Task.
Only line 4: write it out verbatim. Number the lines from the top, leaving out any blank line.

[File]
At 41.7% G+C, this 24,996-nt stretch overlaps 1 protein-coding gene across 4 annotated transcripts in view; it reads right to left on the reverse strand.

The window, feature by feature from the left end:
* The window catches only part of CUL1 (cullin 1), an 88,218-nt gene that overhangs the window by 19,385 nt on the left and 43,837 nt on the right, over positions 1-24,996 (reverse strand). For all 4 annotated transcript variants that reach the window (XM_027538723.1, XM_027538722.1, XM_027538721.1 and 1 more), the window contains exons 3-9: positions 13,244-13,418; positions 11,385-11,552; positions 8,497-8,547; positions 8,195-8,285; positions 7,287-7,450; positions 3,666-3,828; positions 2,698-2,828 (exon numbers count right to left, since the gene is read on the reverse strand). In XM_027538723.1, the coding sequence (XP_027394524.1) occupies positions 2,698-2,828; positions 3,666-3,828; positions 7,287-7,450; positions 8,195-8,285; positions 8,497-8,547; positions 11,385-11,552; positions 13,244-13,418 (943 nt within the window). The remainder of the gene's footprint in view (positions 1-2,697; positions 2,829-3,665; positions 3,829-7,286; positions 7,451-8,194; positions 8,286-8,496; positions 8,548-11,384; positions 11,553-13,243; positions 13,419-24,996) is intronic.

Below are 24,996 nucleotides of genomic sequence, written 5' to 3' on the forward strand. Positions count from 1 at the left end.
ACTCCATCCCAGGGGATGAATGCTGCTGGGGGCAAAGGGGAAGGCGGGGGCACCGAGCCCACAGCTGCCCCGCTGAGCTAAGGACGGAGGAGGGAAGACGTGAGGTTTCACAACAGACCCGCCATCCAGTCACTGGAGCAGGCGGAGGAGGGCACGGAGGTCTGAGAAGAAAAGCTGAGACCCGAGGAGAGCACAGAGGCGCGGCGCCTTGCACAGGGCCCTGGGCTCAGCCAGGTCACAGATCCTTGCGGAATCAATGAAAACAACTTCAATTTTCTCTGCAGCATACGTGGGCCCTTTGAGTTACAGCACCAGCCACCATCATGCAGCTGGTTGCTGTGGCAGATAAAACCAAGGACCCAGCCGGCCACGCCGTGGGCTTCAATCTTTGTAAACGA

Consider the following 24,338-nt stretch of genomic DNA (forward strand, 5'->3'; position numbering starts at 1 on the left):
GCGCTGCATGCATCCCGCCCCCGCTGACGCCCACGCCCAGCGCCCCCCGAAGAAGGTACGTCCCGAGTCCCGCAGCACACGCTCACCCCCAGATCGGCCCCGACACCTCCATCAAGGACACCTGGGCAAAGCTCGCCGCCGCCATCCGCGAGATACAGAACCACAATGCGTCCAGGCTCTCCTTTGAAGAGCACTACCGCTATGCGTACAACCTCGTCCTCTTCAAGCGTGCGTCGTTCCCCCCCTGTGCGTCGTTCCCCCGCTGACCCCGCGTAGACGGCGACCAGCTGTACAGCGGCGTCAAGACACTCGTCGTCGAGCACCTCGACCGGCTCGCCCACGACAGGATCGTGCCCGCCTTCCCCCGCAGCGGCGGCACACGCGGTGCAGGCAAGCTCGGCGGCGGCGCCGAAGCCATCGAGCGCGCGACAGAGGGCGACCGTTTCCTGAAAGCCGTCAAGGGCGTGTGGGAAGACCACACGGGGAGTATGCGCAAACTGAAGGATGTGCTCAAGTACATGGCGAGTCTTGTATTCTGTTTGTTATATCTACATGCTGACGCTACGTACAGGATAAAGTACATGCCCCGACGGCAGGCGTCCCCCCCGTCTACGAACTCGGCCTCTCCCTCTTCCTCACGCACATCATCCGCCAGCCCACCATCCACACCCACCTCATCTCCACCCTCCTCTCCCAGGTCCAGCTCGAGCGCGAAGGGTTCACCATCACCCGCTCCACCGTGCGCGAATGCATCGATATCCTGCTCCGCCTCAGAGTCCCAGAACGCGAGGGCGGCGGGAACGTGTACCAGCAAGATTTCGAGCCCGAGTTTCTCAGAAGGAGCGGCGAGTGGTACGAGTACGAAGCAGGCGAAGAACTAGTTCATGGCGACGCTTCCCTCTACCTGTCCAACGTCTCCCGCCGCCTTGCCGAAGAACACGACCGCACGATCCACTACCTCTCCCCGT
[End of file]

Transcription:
Below are 24,996 nucleotides of genomic sequence, written 5' to 3' on the forward strand. Positions count from 1 at the left end.